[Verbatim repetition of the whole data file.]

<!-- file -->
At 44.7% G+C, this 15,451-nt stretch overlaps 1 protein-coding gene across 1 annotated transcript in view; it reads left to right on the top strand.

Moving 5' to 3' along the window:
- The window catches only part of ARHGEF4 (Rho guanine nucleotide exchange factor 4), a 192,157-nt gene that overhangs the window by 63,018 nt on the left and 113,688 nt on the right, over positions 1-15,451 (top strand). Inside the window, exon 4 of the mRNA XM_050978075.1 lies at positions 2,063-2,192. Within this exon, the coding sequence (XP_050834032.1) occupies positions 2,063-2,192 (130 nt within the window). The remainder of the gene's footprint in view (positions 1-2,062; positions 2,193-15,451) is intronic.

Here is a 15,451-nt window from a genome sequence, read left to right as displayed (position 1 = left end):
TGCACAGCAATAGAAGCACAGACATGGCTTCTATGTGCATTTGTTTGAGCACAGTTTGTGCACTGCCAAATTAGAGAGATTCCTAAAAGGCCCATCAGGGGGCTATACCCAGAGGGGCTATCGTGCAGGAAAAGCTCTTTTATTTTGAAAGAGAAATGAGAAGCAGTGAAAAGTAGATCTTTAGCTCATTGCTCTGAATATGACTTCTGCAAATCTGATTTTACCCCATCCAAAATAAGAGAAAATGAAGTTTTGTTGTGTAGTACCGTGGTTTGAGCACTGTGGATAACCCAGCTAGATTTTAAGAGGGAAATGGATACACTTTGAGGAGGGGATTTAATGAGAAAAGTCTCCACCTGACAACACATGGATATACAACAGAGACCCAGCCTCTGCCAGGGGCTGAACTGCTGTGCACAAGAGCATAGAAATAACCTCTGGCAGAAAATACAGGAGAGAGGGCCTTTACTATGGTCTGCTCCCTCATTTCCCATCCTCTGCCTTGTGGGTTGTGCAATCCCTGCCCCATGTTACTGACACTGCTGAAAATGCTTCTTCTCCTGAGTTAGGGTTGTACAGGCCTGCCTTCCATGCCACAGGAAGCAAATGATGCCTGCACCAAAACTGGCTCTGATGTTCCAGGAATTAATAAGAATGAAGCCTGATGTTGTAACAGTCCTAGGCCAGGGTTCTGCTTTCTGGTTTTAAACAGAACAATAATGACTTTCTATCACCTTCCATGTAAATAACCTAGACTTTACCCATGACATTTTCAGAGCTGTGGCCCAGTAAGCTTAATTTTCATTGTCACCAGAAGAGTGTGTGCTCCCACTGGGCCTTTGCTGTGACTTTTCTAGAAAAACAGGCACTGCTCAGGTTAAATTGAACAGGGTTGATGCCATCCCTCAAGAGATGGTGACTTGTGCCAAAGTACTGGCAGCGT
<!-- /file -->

At 44.7% G+C, this 15,451-nt stretch overlaps 1 protein-coding gene across 1 annotated transcript in view; it reads left to right on the top strand.

Moving 5' to 3' along the window:
- The window catches only part of ARHGEF4 (Rho guanine nucleotide exchange factor 4), a 192,157-nt gene that overhangs the window by 63,018 nt on the left and 113,688 nt on the right, over positions 1-15,451 (top strand). Inside the window, exon 4 of the mRNA XM_050978075.1 lies at positions 2,063-2,192. Within this exon, the coding sequence (XP_050834032.1) occupies positions 2,063-2,192 (130 nt within the window). The remainder of the gene's footprint in view (positions 1-2,062; positions 2,193-15,451) is intronic.

Here is a 15,451-nt window from a genome sequence, read left to right as displayed (position 1 = left end):
TGCACAGCAATAGAAGCACAGACATGGCTTCTATGTGCATTTGTTTGAGCACAGTTTGTGCACTGCCAAATTAGAGAGATTCCTAAAAGGCCCATCAGGGGGCTATACCCAGAGGGGCTATCGTGCAGGAAAAGCTCTTTTATTTTGAAAGAGAAATGAGAAGCAGTGAAAAGTAGATCTTTAGCTCATTGCTCTGAATATGACTTCTGCAAATCTGATTTTACCCCATCCAAAATAAGAGAAAATGAAGTTTTGTTGTGTAGTACCGTGGTTTGAGCACTGTGGATAACCCAGCTAGATTTTAAGAGGGAAATGGATACACTTTGAGGAGGGGATTTAATGAGAAAAGTCTCCACCTGACAACACATGGATATACAACAGAGACCCAGCCTCTGCCAGGGGCTGAACTGCTGTGCACAAGAGCATAGAAATAACCTCTGGCAGAAAATACAGGAGAGAGGGCCTTTACTATGGTCTGCTCCCTCATTTCCCATCCTCTGCCTTGTGGGTTGTGCAATCCCTGCCCCATGTTACTGACACTGCTGAAAATGCTTCTTCTCCTGAGTTAGGGTTGTACAGGCCTGCCTTCCATGCCACAGGAAGCAAATGATGCCTGCACCAAAACTGGCTCTGATGTTCCAGGAATTAATAAGAATGAAGCCTGATGTTGTAACAGTCCTAGGCCAGGGTTCTGCTTTCTGGTTTTAAACAGAACAATAATGACTTTCTATCACCTTCCATGTAAATAACCTAGACTTTACCCATGACATTTTCAGAGCTGTGGCCCAGTAAGCTTAATTTTCATTGTCACCAGAAGAGTGTGTGCTCCCACTGGGCCTTTGCTGTGACTTTTCTAGAAAAACAGGCACTGCTCAGGTTAAATTGAACAGGGTTGATGCCATCCCTCAAGAGATGGTGACTTGTGCCAAAGTACTGGCAGCGT